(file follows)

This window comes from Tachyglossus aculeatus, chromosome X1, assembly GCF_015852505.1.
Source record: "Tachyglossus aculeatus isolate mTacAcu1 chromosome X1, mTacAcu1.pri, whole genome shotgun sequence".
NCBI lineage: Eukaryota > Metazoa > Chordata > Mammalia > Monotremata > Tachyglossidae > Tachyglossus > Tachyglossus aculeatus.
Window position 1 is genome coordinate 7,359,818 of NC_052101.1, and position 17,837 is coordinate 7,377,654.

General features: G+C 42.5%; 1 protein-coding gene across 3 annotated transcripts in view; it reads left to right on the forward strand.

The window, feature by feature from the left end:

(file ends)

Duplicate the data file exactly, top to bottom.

This window comes from Tachyglossus aculeatus, chromosome X1, assembly GCF_015852505.1.
Source record: "Tachyglossus aculeatus isolate mTacAcu1 chromosome X1, mTacAcu1.pri, whole genome shotgun sequence".
NCBI lineage: Eukaryota > Metazoa > Chordata > Mammalia > Monotremata > Tachyglossidae > Tachyglossus > Tachyglossus aculeatus.
Window position 1 is genome coordinate 7,359,818 of NC_052101.1, and position 17,837 is coordinate 7,377,654.

General features: G+C 42.5%; 1 protein-coding gene across 3 annotated transcripts in view; it reads left to right on the forward strand.

The window, feature by feature from the left end: